Our friend Tracey, Heather and I, enjoyed a marvellous sell out gig last night at the Cluny in Ouseburn, roughly situated beneath Byker Bridge. Tracey has been here several times before, but it was a first for us – and the place was packed. I was on the alcohol-free lager and Heather was supping water so I can’t give you an opinion about the beer, but the music was fantastic.
As already reported in this blog, Sleeping Dogs are an eight piece band of musicians, but they play in various combinations, including headlining as a threesome at the Tyne Folk Club in the Black Bull, Blaydon, last January, and three of the members are Rytonians. The full line up is; Mike Soanes (vocals/guitar) Helen Forster (cello/vocals) Martin Hoile (piano and vocals) Emma Scott (alto sax) David Gold (trumpet) Alan O’ Neil (bass) Janet Longbottom (trombone) and Steve Forster (percussion). These consummate musicians play original material mostly written by Mike. On our drive home we tried to categorise the Sleeping Dogs genre, and came up with jazz, blues and folk – in other words we couldn’t. The most is made of Sleeping Dog’s eclectic talents, every instrument could be picked out individually, no single one drowned out another as so often happens in smaller venues. My favourite songs were Raphael and Red Dust Ghost, and the crowd seemed to agree with me as both got them up dancing. These numbers can be found on The Watch CD (available now) and I gather the band are soon to be making a return to the recording studio. For more information you need to visit Sleeping Dogs Facebook. If you aren’t on Facebook you can contact me and I will put you in touch.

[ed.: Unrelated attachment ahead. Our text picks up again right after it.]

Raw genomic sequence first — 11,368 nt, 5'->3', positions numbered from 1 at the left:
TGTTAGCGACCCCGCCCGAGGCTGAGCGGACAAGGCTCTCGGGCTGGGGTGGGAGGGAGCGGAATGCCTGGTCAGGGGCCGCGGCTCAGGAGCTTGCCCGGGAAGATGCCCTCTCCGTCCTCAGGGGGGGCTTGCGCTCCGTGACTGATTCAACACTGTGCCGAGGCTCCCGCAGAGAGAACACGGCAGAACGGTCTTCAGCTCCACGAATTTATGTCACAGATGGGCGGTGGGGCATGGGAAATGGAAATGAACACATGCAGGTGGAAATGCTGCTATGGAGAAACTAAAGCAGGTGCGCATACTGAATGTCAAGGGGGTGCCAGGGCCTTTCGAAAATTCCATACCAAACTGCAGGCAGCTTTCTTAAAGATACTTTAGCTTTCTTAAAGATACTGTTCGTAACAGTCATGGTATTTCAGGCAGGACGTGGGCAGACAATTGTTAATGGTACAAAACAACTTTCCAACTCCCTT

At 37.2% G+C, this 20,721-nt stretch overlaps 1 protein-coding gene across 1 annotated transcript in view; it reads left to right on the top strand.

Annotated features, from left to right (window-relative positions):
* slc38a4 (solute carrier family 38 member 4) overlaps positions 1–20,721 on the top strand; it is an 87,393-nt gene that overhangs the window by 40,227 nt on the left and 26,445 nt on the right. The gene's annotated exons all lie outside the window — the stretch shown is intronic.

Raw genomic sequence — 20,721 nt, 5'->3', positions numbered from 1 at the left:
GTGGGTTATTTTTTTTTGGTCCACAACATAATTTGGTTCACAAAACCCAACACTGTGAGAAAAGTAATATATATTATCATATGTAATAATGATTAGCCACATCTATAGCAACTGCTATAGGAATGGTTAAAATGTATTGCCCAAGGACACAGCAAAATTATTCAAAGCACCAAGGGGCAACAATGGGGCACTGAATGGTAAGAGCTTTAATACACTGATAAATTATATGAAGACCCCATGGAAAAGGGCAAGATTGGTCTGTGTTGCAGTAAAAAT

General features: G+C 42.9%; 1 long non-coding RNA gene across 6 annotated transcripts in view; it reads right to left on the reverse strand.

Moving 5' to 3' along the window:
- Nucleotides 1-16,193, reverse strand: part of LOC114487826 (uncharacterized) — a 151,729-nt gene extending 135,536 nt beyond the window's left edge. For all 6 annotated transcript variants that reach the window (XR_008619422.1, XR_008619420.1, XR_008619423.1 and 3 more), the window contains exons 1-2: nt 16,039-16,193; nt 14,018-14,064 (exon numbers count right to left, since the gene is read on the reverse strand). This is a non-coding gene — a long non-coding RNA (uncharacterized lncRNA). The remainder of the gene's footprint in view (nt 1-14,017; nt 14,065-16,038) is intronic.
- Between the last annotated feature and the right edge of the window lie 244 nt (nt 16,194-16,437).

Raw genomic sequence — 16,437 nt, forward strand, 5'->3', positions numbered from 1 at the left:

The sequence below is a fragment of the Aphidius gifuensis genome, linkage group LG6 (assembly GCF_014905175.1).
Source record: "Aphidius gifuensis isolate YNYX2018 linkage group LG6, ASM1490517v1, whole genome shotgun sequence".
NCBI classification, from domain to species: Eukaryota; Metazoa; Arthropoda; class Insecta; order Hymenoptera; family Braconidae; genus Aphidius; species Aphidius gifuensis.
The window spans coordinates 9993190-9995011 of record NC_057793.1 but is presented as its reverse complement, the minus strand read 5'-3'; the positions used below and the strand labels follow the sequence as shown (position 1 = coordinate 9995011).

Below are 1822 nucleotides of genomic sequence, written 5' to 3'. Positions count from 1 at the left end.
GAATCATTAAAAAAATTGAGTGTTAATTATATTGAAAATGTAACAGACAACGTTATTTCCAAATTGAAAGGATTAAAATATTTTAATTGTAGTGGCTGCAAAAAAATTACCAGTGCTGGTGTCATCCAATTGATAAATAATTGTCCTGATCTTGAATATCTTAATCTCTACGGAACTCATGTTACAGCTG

Sleeping Dogs will not be sleeping for much longer, because they are running a competition to find a new name. They presently share their moniker with a couple of other bands as well as a video game. £25 goes to whoever chooses a good’un, plus the prestige of having their suggestion adopted by this fine outfit. I am currently working on an idea involving the word ‘jumble’, because they are a jumble of performers who come together to make an unmissable infectious whole, and they obviously enjoy themselves as much as we do.
The gig last night was to benefit the West End Refugee Service. This is a charity set up in 1998 by a group of volunteers led by its current director Lindsay Cross. Lindsay, who introduced the band to us, first began to work with a small community of asylum seekers living in Benwell, providing clothing and food parcels. Initially she ran operations from her garage, but with local support the service grew and it’s now based in St. Philip’s Vicarage in Arthur’s Hill. If you would like to help you can contact Lindsay via the link above.